Wednesday, July 27, 2011

Tatton Show Gardens - from the sublime to the ridiculous

A trip to Tatton Show in Cheshire and a chance to have a look at the show gardens. I’ve never been to Chelsea or Hampton Court, so cannot compare standards, but this year, I felt there were some really good gardens at the show, and some great planting combinations.

 Inside Out (Gold) Inside Out (Gold) Inside Out (Gold) – very well done, but a bit too ‘lifestyle’ for me. I can’t help but wonder how the kitchen would look after a cold, damp North West winter.

Shine Garden (Silver-Gilt) I have seen some much better photos of the Cancer Research UK (silver gilt) garden. It was designed to represent a night-time charity walk through Manchester (Shine Manchester). I found it dark and unsettling.

Save a life, drop the knife (gold)Save a life, drop the knife (gold) Save a life, drop the knife (gold)

   Save a Life, drop the knife (gold and best show garden). There can’t be many show gardens featuring perspex-encased knives and grafittied hoodies. This garden demonstrated how you can move away from the bleakness of knife crime towards a lighter, easier life. It was very well planted. I loved the texture of the pine and sedum on the harmonious side of the garden.

When the waters rise (gold)When the waters rise (gold)When the waters rise (gold)

When the waters rise (Gold) – an interesting garden, which was thronging with visitors every time I walked past it.

Serenity (silver) Serenity (silver)

Serenity (silver) – certainly not a challenging garden but elicited a lot of favourable comments when I was stood there. I think a lot of people could imagine it in their own garden.

The water garden (silver) Another garden which didn’t really grab my attention – very well done, but not anything new – The Water Garden (silver)


 The secret garden (silver)The secret garden (silver)The secret garden (silver) 

The Secret Garden (silver) – beautifully planted, with lots of little details which demanded you to look, and then look again. The paths took me back to my grandfather’s garden. Tiny plants grew in cracks in the edging. The brick wall set off the blue of the delphiniums.

Perspective (silver)

Perspective (silver): nicely built, but the idea of the descending log walls, and the path decreasing in width to give an illusion of depth was rather spoilt by the obvious focal point at the rear of the garden – it made you look straight to the bottom. The wilder planting at the back of the garden was nice.

 Wild flowers of Inver (Silver)Great water feature in the Wild Flowers of Inver garden (silver). I quite liked the gently rolling grassy areas with crocosmias in  groups.

   Chocolate orange (silver) Chocolate orange (silver)

The Chocolate Orange garden (silver) didn’t grab me at all, I’m afraid. I quite liked the new take on the use of a ha-ha, but the planting did nothing for me – it felt rather unstructured, though certainly very eye-catching. And I’m a fan of orange flowers. I know that spotted laurels can have a useful place in the garden, but it just made me feel queasy here.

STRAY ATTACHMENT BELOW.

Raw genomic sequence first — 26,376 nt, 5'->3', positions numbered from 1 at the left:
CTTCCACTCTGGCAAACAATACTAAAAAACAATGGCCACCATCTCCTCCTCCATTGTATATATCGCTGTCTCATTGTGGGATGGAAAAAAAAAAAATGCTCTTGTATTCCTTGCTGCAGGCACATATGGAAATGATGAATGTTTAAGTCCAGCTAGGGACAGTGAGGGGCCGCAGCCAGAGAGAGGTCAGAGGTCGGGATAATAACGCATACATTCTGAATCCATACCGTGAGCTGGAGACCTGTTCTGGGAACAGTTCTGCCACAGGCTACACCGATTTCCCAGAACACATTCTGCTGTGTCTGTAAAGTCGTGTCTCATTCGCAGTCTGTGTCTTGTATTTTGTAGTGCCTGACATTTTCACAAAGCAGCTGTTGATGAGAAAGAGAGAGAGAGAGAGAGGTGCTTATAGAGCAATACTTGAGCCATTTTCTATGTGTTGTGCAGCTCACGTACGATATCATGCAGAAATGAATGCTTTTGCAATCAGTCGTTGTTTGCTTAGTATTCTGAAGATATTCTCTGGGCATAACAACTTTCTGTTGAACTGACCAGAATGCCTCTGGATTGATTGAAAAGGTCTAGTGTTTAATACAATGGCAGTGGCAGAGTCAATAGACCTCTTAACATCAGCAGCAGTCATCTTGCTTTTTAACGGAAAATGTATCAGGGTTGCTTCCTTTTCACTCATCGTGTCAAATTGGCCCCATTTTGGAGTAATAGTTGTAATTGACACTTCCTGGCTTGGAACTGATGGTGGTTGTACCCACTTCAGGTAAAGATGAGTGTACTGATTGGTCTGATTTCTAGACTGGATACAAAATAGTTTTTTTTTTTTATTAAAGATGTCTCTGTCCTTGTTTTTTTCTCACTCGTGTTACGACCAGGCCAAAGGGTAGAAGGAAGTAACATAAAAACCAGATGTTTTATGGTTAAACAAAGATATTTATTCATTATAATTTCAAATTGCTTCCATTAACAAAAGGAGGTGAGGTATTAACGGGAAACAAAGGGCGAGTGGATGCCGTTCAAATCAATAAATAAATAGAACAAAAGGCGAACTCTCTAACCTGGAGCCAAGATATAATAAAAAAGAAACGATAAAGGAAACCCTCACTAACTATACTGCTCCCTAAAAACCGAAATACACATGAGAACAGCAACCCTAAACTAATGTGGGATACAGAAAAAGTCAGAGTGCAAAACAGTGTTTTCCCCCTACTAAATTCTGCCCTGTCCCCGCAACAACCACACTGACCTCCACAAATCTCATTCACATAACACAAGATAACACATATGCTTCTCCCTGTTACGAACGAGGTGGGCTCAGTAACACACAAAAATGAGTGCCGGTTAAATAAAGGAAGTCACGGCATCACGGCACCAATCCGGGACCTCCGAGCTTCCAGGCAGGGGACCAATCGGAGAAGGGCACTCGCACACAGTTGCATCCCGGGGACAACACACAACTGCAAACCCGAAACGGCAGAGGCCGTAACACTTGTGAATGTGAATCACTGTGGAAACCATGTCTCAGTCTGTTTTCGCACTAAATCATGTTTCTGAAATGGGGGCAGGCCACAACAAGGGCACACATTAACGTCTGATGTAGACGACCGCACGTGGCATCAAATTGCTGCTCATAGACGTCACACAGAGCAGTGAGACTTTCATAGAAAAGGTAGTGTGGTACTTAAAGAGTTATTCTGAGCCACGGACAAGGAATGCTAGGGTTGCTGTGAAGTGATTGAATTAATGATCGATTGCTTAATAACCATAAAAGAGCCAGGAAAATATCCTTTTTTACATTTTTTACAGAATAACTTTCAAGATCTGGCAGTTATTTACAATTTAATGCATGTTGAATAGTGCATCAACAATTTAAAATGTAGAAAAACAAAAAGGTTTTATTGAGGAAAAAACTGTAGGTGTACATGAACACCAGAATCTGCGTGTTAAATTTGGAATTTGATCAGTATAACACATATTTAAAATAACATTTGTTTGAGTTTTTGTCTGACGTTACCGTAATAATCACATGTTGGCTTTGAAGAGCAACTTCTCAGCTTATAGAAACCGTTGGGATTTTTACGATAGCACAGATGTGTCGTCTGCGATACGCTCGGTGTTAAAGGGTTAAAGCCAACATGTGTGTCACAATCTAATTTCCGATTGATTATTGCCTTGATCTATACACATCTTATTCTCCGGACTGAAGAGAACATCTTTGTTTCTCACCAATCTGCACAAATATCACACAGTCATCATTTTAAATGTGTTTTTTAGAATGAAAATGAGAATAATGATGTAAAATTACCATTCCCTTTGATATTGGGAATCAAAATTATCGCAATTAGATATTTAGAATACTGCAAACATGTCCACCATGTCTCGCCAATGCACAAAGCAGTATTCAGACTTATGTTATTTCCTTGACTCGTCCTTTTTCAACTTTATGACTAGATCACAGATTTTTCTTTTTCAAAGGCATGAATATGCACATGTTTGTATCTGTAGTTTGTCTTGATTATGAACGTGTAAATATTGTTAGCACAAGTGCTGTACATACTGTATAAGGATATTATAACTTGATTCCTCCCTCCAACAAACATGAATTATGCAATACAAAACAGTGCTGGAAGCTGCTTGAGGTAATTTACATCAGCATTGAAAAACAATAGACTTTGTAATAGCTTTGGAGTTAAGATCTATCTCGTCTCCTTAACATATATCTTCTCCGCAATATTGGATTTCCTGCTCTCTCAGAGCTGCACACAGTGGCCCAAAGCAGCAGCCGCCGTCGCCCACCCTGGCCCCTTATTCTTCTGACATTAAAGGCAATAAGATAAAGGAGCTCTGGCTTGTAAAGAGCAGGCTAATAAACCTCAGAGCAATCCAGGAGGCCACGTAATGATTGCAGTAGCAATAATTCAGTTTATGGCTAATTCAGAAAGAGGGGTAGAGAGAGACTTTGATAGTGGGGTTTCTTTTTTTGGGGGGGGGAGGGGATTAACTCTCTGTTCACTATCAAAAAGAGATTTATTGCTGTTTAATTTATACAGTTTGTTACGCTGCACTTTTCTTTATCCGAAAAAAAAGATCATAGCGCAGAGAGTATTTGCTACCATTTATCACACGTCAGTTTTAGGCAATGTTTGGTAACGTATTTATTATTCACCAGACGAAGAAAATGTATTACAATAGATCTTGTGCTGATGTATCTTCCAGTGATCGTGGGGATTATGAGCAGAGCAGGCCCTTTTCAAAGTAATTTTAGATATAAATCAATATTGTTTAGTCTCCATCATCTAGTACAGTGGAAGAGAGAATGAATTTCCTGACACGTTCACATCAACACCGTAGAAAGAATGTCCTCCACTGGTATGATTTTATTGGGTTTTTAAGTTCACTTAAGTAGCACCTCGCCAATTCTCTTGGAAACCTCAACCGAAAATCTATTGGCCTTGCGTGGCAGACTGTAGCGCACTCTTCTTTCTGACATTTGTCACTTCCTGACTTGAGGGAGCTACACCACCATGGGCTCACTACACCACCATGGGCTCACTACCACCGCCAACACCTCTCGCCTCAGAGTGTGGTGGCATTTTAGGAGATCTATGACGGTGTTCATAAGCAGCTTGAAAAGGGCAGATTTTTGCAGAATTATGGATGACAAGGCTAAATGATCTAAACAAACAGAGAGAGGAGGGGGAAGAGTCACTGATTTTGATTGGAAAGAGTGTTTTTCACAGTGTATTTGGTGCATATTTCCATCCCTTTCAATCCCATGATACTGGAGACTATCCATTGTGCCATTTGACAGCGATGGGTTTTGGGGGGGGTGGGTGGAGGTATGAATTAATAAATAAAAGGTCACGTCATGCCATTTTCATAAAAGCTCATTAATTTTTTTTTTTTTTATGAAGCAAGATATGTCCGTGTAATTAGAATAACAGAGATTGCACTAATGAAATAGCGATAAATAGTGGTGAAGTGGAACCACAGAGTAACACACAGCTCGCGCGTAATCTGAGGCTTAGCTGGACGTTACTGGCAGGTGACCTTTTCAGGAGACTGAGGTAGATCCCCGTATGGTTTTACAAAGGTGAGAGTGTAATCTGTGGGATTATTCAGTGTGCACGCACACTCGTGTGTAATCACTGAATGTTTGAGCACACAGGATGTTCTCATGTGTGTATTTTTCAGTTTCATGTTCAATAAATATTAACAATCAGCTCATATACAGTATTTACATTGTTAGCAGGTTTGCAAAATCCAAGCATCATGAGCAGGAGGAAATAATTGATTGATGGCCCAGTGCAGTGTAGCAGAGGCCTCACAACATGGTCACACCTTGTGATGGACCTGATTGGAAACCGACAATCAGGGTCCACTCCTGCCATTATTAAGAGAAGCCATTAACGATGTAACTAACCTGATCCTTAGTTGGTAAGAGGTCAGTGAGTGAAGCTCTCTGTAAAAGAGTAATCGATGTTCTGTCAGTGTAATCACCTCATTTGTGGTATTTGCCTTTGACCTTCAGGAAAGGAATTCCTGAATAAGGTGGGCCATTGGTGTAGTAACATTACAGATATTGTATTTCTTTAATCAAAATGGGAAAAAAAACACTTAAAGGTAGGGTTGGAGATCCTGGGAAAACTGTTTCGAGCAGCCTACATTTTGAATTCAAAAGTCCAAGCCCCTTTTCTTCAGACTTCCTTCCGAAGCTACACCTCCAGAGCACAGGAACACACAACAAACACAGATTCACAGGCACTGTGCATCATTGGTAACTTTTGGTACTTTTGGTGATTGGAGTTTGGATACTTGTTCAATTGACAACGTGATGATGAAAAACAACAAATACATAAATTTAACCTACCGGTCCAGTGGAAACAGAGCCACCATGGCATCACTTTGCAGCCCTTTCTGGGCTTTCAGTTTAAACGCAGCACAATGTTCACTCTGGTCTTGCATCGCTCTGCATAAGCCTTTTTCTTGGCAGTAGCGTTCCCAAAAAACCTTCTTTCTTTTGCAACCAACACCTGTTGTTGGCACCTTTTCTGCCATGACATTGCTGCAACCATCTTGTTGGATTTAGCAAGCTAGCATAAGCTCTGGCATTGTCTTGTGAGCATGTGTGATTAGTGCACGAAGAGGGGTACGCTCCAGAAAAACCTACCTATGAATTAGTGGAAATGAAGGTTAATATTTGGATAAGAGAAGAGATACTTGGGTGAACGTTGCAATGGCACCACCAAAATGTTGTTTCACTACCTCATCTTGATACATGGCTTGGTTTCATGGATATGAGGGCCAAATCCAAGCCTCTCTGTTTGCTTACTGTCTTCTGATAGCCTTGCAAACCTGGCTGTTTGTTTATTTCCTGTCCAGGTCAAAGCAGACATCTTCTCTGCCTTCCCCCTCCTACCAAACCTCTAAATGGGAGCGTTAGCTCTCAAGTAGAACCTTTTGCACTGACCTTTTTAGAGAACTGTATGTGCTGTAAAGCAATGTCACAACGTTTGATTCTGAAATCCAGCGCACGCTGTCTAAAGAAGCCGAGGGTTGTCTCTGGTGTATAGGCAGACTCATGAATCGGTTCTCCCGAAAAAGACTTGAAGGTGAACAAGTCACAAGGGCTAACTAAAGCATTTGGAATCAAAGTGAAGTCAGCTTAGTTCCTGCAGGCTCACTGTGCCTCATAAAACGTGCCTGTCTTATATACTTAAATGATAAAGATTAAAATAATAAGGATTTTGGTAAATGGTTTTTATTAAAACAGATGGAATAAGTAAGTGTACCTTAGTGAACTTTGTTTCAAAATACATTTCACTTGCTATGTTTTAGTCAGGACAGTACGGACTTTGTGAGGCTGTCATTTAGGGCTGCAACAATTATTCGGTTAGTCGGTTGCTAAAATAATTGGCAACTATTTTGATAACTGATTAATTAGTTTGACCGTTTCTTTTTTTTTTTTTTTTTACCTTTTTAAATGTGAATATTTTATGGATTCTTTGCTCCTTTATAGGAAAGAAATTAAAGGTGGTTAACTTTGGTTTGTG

Happy rabbit valley (bronze) Happy rabbit valley (bronze)

I suppose this garden was supposed to be fun, and perhaps I wasn’t the target audience. It was also trying to draw attention to the NSPCC which is a good thing, but… (Happy Rabbit Valley, bronze). I found it rather creepy, to be honest, and the sunflower in the second photo bows its head in embarrassment.

The schedule (gold) The schedule (gold) The schedule (gold)

The Schedule got a well-deserved gold medal. Lots of little details. It’s not often there is a muck-heap in a show garden. The bicycle leaning against the shed could have been taken at our allotment – it’s a dead-ringer for Henry’s bike and tartan basket. The veg and the flower beds were very impressive.

Paradise Isle 100 yesrs on (gold) Paradise Isle 100 yesrs on (gold)

Rather aptly, Tatton Park showed a garden (gold). It is based on the beautiful Japanese Garden in the park, which was completed in 1911 – 100 years ago. Very nicely done, showing that less, sometimes, is better.

Grasses with grace (gold) Grasses with grace (gold)

Unfortunately, I couldn’t get a photograph of the elegant focal point of this garden, without getting lots of people in the photo (Grasses with Grace (gold), with Grace being the focal point). However, just as beautiful was the planting, which merited close examination. I particularly loved the Echinacea (‘Green Envy’?) with the grasses acting as a veil.


easygardener said...

Show gardens are fascinating but I find there is a rollercoaster of emotions as I go around - Like/Dislike, Too Tasteful/Way over the top, Proper garden/That's never a garden, Relaxing/Too edgy..etc etc.
I then retire to the plant stalls to gather myself.

i doodle garden said...

I worked on the Secret Garden as part of my college course, and still can't believe we only got a silver!

Please look over my allotment pictures and see what you think!